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Key Features

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Essentials of Diagnosis
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  • Grouped vesicles on an erythematous base, typically in or around the mouth or genitals

  • Tender regional adenopathy is common with primary infection

  • Fever and malaise with primary infection

  • Recurrent episodes in many patients

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General Considerations
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  • There are two types of herpes simplex virus (HSV)

  • Type 1 (HSV-1)

    • Causes most cases of oral, skin, and cerebral disease in older children

    • Latent infection is routinely established in sensory ganglia during primary infection

    • Recurrences may be spontaneous or induced by external events (eg, fever, menstruation, or sunlight) or immunosuppression

    • Transmission is by direct contact with infected secretions

    • Primary infection is subclinical in 80% of cases and causes gingivostomatitis or genital disease in the remainder

  • Type 2 (HSV-2)

    • Transmitted sexually

    • Produces mild, nonspecific symptoms

    • Recurrent episodes are due to reactivation of latent HSV

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Clinical Findings

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  • Gingivostomatitis

    • High fever, irritability, and drooling occur in infants

    • Multiple oral ulcers are seen on the tongue and on the buccal and gingival mucosa, occasionally extending to the pharynx

    • Pharyngeal ulcers may predominate in older children and adolescents

    • Diffusely swollen red gums that are friable and bleed easily are typical

    • Cervical nodes are swollen and tender

    • Duration is 7–14 days

  • Vulvovaginitis or urethritis

    • Vesicles or painful ulcers on the vulva, vagina, or penis and tender adenopathy are typical

    • Systemic symptoms (fever, flu-like illness, myalgia) are common with the initial episode

    • Painful urination is frequent, especially in females

    • Primary infection lasts 10–14 days before healing

  • Cutaneous infections

    • Direct inoculation onto cuts or abrasions may produce localized vesicles or ulcers

    • A deep HSV infection on the finger (called herpetic whitlow) may be mistaken for a bacterial felon or paronychia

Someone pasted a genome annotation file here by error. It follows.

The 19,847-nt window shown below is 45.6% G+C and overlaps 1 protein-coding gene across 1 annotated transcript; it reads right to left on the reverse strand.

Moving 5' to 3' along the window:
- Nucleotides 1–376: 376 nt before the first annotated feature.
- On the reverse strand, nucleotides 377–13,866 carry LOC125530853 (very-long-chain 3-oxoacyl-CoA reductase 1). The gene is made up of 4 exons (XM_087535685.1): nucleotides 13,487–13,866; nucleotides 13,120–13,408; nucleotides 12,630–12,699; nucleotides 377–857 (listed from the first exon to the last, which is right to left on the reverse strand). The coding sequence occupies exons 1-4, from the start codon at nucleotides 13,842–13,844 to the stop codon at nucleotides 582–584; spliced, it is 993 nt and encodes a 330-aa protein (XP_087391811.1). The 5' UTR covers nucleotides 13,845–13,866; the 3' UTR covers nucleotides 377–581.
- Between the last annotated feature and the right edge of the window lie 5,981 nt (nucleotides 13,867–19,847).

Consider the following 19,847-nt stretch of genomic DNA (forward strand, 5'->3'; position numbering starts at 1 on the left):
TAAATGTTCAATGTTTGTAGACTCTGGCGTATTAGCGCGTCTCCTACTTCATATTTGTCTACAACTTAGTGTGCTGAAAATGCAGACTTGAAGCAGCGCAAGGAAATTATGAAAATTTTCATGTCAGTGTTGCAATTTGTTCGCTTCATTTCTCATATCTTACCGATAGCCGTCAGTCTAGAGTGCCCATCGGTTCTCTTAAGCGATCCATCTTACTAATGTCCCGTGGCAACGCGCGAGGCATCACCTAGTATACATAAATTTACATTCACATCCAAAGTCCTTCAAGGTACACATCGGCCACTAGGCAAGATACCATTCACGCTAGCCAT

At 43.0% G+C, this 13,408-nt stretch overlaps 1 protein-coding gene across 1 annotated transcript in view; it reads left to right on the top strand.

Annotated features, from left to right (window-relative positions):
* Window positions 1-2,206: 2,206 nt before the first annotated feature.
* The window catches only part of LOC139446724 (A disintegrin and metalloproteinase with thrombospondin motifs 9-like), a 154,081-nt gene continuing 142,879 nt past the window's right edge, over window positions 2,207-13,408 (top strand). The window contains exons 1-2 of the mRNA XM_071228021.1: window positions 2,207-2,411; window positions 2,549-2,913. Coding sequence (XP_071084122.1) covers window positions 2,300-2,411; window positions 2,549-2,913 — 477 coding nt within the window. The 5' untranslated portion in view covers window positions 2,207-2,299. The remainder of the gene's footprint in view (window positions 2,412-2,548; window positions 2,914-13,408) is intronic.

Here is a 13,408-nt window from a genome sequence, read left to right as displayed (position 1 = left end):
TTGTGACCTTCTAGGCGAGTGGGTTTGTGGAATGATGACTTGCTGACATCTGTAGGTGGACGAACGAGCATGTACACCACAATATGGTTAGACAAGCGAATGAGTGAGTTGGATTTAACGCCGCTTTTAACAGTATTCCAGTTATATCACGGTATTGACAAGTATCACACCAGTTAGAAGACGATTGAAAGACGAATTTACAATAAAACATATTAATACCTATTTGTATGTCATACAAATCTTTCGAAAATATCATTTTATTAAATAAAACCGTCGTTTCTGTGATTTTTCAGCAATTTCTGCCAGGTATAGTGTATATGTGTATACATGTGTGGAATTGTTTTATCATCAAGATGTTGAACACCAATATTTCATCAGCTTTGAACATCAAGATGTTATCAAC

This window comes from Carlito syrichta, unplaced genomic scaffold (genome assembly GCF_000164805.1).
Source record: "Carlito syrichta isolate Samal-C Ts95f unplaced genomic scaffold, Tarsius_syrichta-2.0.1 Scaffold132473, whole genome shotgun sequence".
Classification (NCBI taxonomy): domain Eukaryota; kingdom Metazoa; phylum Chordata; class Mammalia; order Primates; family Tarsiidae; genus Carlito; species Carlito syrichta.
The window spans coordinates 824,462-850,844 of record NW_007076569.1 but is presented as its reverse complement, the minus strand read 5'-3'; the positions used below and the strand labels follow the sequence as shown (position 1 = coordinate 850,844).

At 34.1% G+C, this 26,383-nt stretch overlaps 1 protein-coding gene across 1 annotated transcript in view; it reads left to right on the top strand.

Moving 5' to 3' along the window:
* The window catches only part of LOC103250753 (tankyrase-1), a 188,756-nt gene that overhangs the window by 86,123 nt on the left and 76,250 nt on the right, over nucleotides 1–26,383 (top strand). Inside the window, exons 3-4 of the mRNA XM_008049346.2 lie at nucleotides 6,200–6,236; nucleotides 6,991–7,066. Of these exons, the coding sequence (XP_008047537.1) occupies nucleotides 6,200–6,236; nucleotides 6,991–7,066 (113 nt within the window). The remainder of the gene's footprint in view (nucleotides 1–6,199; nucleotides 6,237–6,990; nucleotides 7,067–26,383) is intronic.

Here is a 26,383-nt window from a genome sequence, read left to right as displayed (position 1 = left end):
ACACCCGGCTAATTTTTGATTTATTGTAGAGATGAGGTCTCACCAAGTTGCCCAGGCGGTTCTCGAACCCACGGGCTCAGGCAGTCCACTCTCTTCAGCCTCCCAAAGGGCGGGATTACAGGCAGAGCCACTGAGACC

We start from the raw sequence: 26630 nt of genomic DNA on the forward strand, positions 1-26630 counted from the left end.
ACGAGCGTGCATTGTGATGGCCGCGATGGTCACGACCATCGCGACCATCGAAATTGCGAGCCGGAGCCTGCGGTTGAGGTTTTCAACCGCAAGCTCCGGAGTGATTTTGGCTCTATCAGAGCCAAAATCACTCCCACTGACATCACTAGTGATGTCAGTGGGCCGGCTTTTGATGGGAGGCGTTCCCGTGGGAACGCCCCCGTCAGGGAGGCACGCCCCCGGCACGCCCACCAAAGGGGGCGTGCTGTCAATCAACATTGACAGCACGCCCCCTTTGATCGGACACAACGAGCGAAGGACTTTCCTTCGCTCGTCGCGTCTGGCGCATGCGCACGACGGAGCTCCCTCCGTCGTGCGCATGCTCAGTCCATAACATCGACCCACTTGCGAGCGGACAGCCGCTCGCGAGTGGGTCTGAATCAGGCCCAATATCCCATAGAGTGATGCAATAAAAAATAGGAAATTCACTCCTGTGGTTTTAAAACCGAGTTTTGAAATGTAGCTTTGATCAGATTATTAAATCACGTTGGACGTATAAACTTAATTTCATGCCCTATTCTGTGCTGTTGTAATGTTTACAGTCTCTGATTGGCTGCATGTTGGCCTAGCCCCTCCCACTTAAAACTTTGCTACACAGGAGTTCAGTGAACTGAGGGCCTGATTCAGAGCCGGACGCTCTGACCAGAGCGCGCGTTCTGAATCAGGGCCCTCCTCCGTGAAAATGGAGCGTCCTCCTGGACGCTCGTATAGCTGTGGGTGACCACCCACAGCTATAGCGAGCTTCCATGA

• Recurrent mucocutaneous infection

    • Recurrent oral shedding is asymptomatic

    • Perioral recurrences often begin with a prodrome of tingling or burning limited to the vermillion border, followed by vesiculation, scabbing, and crusting around the lips over 3–5 days

    • Recurrent intraoral lesions are rare

    • Fever, adenopathy, and other symptoms are absent

  • Keratoconjunctivitis

    • Produces photophobia, pain, and conjunctival irritation

    • Dendritic corneal ulcers may be demonstrable with fluorescein staining

    • Stromal invasion may occur

  • Encephalitis

    • Unusual in infants outside the neonatal period

    • In older children, can follow a primary infection but usually represents reactivation of latent virus

    • Sudden onset is associated with fever, headache, behavioral changes, and focal neurologic deficits and/or focal seizures

  • Neonatal infections

    • May be acquired by ascending spread prior to delivery (< 5% of cases)

    • However, occurs most often at the time of vaginal delivery from a mother with genital infection

    • Some infants (45%) have infection limited to the skin, eye, or mouth

    • Other infants are acutely ill, presenting with jaundice, shock, bleeding, or respiratory distress (20%)

    • Some infected infants exhibit only neurologic symptoms at 2–3 weeks after delivery: apnea, lethargy, fever, poor feeding, or persistent seizures

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Diagnosis

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Laboratory Findings
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  • Abnormalities in platelets, clotting factors, and liver ...

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